MONEY CLINIC | How to deal with the aftermath of festive spending

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The added peace of mind when you start reaching your financial goals will be well worth the effort.
The added peace of mind when you start reaching your financial goals will be well worth the effort.
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January is one of the most stressful months of the year financially. There are roughly six weeks between an early December salary payment and January month-end. Within that period, consumers will likely spend more than at any other time of the year – and frequently with credit. 

January brings not only the regular monthly bills but premiums for insurance, health, security, and other services frequently increase in the new year.

Dealing with the aftermath of festive season spending and paying for current necessities is tough for most of us, says Shafeeka Anthony, Marketing Manager of JustMoney.co.za. 

"If you are always running out of money before the end of the month, then it's time to make some changes," says Anthony. "The new year is an excellent time to inform yourself about managing your money and to instil some new habits."

JustMoney offers nine tips for making it through this month:

  1. Assess your spending. Examine your bank accounts and credit card statements to establish where your money has gone. Being honest with yourself will enable you to see where money leaks occur. If you need help tracking your spending in future, download a money app.
  2. Determine which bills to pay first. The most important payments are generally rent, food, utilities, transport, insurance and tax.
  3. Work out a budget. Find a system that works for you. The 80/20 rule involves allocating 80% of your income to your needs and wants and saving 20%. Zero budgeting involves matching everything – whether spent, given or saved – to your income. Find a system that works for you.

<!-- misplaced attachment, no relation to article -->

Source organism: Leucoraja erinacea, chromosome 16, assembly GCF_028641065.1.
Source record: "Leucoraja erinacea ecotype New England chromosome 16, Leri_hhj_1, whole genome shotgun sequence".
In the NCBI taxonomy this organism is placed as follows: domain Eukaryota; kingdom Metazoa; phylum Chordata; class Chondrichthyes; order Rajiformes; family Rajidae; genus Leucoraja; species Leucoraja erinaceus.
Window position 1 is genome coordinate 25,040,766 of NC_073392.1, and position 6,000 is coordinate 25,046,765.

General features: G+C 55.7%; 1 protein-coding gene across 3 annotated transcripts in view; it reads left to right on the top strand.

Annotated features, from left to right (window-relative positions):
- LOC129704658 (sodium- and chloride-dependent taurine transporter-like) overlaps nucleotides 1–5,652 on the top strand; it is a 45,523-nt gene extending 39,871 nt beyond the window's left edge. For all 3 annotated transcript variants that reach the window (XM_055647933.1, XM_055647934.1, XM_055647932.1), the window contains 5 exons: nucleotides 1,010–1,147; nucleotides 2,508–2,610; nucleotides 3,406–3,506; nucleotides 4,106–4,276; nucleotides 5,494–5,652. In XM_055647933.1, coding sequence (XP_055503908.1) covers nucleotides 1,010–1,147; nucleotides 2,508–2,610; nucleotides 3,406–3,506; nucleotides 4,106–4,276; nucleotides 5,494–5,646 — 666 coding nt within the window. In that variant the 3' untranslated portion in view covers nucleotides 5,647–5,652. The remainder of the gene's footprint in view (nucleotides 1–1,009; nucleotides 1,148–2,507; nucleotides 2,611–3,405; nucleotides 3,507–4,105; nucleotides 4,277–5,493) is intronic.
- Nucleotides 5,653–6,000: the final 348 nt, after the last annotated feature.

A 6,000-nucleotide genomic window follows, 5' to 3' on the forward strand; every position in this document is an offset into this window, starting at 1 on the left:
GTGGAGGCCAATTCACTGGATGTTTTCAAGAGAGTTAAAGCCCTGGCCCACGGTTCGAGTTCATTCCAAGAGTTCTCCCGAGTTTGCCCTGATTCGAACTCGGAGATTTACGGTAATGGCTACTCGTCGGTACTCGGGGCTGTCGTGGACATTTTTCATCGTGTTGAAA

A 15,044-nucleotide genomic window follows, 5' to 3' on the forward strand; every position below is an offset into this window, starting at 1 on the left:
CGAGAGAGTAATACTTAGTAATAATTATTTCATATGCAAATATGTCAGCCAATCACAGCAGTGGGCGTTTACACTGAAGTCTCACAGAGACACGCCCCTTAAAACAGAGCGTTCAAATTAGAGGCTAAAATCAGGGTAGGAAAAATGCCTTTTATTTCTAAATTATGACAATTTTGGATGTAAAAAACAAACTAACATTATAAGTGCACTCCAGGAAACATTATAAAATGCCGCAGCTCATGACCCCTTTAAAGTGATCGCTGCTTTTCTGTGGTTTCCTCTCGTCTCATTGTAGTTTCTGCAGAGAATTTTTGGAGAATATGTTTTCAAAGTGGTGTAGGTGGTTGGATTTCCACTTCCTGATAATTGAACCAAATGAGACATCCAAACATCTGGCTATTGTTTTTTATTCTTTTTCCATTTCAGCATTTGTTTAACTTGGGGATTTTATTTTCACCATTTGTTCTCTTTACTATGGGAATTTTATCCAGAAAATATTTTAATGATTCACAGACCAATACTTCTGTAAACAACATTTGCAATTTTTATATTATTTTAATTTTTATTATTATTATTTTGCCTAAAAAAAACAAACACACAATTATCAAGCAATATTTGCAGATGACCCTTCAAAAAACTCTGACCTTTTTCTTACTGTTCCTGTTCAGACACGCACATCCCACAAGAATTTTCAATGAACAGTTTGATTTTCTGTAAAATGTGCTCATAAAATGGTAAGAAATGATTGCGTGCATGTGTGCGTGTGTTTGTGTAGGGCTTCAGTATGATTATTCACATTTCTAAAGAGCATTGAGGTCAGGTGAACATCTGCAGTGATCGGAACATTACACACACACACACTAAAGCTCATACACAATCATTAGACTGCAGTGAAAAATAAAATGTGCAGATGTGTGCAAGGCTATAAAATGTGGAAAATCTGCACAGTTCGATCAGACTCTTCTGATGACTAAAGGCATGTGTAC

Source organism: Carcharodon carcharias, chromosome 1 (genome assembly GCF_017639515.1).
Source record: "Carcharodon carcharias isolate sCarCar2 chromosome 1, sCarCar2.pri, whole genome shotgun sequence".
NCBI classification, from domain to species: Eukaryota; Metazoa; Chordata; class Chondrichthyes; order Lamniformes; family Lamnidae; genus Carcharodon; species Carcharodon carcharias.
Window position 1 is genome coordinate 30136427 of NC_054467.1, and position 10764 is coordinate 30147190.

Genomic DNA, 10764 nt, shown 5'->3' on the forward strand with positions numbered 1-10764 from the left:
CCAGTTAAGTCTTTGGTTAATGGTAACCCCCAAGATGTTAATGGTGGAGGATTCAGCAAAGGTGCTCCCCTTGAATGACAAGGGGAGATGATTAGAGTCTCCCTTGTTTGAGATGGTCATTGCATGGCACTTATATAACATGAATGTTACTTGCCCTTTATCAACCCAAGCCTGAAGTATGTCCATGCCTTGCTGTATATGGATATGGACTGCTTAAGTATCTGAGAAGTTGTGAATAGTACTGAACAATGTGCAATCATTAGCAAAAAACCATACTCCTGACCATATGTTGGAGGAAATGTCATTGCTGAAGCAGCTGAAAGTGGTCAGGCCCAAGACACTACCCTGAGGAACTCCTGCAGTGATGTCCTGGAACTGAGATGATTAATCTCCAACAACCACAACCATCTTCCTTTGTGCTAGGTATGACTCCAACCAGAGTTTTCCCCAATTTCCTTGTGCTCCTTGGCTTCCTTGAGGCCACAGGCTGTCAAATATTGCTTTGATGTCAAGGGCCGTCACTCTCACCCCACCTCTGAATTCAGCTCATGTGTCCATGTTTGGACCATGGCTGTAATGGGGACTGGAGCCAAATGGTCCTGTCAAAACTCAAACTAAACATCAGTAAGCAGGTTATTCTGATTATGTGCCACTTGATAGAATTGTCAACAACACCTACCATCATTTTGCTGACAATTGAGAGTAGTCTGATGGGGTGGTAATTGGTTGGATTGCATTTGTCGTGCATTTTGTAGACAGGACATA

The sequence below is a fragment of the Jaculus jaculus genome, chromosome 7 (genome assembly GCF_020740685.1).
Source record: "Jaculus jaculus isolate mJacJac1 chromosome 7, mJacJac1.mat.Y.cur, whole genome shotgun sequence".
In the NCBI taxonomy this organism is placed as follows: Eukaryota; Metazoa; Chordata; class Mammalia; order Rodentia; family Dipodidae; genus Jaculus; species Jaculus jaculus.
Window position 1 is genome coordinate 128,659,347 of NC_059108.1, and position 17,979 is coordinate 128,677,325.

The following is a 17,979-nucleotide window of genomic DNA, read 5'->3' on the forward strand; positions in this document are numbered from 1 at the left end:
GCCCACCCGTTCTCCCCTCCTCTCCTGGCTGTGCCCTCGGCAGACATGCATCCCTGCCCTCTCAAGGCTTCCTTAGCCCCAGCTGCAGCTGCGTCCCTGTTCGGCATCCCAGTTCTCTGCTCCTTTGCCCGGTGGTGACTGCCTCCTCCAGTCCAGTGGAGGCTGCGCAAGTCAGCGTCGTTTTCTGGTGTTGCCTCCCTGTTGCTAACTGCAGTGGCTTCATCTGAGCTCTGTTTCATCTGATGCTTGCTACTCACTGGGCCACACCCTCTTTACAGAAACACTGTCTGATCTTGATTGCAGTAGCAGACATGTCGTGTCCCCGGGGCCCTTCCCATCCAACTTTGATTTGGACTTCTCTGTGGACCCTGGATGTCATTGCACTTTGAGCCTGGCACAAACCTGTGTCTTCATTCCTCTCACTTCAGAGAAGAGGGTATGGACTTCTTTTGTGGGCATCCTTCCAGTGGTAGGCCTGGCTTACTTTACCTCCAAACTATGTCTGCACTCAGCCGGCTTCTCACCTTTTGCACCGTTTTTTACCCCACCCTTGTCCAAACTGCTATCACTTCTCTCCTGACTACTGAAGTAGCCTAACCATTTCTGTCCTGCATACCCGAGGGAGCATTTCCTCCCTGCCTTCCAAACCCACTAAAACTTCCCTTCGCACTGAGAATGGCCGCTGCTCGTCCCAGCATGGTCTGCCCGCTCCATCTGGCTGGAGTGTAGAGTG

4. Cut spending. See where and how much you can save. Cancel subscriptions for a barely-used gym membership or streaming service, and cook at home rather than ordering in. You can also consider trimming a large cost, such as housing, by relocating or taking on a tenant. 
  5. Sell items. Clear out unused goods, list them on a selling or auction site, or hold a garage sale.
  6. Add an income stream. Find ways to make extra money, such as offering freelance services like photography or graphic design, delivering parcels, or tutoring.
  7. Increase your salary. Aim to boost your income with your current company by taking on more responsibility or asking for more compensation. Consider changing jobs. 
  8. Forgo brand loyalty. Many retailers that catered for low-income shoppers are now giving big-name brands a run for their money. Some brands have improved store layouts, offer more choices and stock specialist products. Shop around and compare prices. 
  9. Deal with your debt. If you struggle to pay off debt, book an appointment with a reputable debt counsellor. They will assess your situation and offer advice, such as consolidating your repayments into a single, affordable monthly instalment. 

Questions may be edited for brevity and clarity.

Disclaimer: News24 cannot be held liable for any investment decisions made based on the advice given by independent financial service providers. Under the ECT Act and to the fullest extent possible under the applicable law, News24 disclaims all responsibility or liability for any damages whatsoever resulting from the use of this site in any manner.

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